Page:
By Elena Cleaves

Millennials, now between 23-39 years old, have experienced a lifetime of crises including seemingly never-ending wars and multiple economic recessions. In The Unluckiest Generation in US History, The Washington Post details how millennials have been set up to fail financially and may never recover nor reach various lifetime milestones. This year, the sweeping chaos of Coronavirus across the US and the ensuing business closures, record unemployment rates, and overwhelming lack of concern for the livelihood of its citizens finally shattered the illusion of the American dream.

We’re losing our already low incomes while Amazon CEO Jeff Bezos rakes in another estimated $48 billion. We’re watching NBA players get daily Coronavirus tests in a socially-distanced bubble with zero positive cases while frontline healthcare workers did not receive sufficient PPE, even during the virus’s peak. We’re preparing for an election while the president is threatening our democracy with an admitted attack on the US Postal Service to block mail-in voting.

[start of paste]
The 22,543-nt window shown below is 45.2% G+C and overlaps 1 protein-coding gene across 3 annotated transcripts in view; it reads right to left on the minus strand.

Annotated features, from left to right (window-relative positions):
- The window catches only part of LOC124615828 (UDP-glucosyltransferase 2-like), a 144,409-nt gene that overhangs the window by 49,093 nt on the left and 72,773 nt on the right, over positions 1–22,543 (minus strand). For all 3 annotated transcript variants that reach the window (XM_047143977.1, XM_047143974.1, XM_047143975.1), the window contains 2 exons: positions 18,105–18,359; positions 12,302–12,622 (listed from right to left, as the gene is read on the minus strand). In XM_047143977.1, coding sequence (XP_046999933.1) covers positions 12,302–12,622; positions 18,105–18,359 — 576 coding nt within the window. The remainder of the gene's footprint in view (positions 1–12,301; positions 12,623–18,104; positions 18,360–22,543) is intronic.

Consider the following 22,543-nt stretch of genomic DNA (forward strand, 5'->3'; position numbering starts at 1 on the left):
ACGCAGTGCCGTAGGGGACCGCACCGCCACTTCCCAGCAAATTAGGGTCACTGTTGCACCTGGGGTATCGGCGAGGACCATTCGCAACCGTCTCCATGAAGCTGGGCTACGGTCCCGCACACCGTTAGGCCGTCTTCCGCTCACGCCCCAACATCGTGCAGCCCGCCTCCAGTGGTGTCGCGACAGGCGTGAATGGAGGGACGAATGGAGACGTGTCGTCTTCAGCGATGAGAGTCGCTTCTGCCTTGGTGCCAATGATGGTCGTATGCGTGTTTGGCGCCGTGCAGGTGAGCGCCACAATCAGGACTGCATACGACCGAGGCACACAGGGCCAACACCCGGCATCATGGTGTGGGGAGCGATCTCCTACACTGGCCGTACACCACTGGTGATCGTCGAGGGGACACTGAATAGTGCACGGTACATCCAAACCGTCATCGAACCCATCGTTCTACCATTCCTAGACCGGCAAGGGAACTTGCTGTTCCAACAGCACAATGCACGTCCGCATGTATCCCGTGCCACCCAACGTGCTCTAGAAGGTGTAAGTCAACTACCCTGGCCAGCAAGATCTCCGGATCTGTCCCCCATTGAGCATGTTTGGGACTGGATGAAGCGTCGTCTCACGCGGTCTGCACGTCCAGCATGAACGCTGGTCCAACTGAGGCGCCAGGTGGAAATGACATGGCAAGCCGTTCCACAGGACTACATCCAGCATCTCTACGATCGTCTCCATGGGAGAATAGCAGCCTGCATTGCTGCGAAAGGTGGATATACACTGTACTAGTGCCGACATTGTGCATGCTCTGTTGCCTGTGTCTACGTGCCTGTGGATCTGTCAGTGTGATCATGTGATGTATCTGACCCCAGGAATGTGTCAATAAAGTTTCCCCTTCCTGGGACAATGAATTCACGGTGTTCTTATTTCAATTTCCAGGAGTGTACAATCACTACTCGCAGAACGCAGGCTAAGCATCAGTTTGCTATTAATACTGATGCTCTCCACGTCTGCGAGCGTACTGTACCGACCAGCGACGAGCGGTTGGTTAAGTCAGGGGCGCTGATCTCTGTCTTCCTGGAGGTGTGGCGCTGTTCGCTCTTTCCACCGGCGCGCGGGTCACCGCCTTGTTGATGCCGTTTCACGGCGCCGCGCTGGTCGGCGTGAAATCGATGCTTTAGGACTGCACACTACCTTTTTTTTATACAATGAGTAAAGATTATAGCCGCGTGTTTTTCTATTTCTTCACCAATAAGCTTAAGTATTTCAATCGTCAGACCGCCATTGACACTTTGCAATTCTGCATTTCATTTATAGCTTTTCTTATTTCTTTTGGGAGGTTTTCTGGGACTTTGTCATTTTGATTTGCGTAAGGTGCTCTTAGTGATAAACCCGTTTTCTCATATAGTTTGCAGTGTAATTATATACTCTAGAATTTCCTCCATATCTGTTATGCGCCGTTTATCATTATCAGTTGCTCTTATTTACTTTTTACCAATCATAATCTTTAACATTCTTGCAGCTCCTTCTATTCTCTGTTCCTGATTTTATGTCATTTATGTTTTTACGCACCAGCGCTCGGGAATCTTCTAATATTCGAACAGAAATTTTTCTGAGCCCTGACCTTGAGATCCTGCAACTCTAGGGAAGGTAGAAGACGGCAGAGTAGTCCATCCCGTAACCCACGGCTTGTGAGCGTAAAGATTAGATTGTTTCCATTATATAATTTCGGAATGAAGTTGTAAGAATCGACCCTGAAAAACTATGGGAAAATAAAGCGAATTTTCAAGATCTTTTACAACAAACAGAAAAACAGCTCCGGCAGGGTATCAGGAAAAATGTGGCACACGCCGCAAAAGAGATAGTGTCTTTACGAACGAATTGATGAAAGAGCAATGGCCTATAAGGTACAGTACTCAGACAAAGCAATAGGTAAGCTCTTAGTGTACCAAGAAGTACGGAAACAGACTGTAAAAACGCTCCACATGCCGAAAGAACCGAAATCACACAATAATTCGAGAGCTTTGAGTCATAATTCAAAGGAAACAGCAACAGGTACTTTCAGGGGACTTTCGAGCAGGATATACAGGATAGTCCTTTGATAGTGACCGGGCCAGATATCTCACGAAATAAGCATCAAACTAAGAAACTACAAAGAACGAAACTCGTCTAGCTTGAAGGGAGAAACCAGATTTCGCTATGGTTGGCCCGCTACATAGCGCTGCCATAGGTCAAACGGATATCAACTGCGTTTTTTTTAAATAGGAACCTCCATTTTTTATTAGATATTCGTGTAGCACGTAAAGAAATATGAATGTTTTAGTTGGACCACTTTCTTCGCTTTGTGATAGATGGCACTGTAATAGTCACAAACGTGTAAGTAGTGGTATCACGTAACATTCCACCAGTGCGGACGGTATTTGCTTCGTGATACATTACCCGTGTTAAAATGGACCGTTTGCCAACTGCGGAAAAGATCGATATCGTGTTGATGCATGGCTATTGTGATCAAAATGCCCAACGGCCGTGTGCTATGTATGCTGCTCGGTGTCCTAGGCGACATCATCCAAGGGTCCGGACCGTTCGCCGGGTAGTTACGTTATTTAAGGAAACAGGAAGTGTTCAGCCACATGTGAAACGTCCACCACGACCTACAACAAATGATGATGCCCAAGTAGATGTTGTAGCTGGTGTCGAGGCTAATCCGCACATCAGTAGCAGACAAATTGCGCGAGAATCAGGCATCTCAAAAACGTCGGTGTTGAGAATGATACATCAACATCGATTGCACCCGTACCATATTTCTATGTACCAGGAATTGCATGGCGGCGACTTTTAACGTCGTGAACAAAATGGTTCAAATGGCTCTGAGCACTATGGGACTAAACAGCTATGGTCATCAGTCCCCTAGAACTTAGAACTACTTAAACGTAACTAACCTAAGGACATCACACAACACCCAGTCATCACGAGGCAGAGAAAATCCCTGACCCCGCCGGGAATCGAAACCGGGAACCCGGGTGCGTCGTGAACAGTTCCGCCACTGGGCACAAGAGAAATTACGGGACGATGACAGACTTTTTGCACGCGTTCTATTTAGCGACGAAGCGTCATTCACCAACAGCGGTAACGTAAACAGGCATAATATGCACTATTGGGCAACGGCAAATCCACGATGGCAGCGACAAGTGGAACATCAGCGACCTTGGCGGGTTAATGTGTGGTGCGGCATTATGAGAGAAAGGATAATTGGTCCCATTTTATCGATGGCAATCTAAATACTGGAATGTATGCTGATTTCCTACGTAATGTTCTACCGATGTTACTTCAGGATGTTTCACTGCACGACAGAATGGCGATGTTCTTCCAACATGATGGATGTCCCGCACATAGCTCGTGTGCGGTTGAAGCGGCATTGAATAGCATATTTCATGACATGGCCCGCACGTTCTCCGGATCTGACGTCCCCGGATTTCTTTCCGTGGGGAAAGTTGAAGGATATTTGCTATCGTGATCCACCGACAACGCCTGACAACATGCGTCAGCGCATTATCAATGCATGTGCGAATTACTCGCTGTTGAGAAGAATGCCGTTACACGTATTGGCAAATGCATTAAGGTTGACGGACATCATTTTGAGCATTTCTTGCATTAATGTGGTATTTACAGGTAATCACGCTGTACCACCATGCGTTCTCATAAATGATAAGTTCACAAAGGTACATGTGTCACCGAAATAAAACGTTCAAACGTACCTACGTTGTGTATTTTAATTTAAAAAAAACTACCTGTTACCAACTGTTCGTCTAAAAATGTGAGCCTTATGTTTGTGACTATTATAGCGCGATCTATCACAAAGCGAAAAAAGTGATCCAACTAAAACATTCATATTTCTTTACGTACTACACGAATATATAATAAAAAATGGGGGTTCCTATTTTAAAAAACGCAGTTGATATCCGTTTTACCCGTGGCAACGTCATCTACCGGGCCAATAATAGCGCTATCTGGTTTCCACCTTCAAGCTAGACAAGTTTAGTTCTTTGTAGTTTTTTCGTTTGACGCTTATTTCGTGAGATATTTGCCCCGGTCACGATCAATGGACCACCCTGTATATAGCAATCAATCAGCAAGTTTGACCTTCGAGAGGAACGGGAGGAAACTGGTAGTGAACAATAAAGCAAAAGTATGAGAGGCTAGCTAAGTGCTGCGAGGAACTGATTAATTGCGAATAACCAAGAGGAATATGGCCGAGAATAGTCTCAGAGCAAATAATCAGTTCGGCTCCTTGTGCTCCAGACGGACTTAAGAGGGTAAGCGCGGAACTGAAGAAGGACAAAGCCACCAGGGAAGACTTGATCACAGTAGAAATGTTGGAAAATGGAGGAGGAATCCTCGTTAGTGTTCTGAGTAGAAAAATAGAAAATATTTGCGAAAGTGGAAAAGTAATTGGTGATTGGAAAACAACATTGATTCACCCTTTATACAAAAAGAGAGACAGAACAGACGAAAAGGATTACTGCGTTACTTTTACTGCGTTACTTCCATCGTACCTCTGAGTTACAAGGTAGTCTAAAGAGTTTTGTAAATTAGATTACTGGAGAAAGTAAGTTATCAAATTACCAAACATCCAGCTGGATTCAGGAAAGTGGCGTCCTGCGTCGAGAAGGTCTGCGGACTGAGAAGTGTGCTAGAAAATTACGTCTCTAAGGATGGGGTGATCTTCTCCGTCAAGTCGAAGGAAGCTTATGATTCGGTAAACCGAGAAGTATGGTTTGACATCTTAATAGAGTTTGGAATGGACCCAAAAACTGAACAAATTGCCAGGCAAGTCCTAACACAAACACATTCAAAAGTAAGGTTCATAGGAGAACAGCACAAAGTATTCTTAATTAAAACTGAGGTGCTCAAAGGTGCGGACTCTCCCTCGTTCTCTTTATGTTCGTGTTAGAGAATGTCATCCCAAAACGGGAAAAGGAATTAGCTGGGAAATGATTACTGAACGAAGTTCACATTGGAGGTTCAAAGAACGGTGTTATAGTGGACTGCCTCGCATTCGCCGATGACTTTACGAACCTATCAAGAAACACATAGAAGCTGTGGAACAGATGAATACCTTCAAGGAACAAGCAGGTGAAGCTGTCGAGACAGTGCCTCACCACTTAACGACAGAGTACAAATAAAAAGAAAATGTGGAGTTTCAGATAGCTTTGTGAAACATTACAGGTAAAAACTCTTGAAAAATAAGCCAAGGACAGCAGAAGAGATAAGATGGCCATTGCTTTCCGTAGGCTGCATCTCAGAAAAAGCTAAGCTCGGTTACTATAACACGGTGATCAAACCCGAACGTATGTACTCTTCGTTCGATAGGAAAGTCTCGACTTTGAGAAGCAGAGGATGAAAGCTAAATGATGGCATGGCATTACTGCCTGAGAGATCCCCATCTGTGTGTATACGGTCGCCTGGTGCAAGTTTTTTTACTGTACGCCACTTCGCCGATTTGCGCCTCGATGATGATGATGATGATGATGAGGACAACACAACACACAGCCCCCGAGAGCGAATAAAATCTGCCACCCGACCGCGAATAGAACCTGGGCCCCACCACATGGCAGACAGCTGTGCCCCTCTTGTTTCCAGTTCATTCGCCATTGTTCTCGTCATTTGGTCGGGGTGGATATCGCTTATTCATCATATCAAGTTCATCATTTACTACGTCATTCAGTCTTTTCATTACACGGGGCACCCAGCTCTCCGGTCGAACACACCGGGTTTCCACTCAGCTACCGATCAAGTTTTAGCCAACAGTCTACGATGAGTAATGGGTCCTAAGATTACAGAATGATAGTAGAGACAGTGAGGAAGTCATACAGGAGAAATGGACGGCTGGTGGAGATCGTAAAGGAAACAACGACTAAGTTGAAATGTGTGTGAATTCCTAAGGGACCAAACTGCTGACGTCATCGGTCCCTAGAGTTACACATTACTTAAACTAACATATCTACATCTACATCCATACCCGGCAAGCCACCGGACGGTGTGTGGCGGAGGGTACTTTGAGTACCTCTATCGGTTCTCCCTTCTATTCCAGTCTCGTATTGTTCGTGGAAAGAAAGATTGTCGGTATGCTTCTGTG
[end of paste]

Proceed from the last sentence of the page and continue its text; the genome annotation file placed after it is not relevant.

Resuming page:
We’re demanding justice for Breonna Taylor and other victims of police brutality and we’re being given murals, street name changes, magazine covers, settlements, documentaries — and even more murders of Black citizens on camera – in return. We’re warning older generations about their ignorance to climate change while experiencing apocalyptic orange skies on the west coast as California burns.

For so long we have been stuck in a cycle of denial and complacency – keeping busy with work to earn a paycheck that never comes close to covering all the bills, afraid to ask for an earned PTO day because those are reserved for emergency sick days more than vacation, never being able to step away long enough to see the flaws in surrounding systems or at least not being able to afford to.

But now, after being laid off by corporations that don’t care about us, after having the freedom to march in the streets day after day after day, after watching 200,000 of our own die avoidable deaths at the hands of our government – now we have all the time and clarity in the world.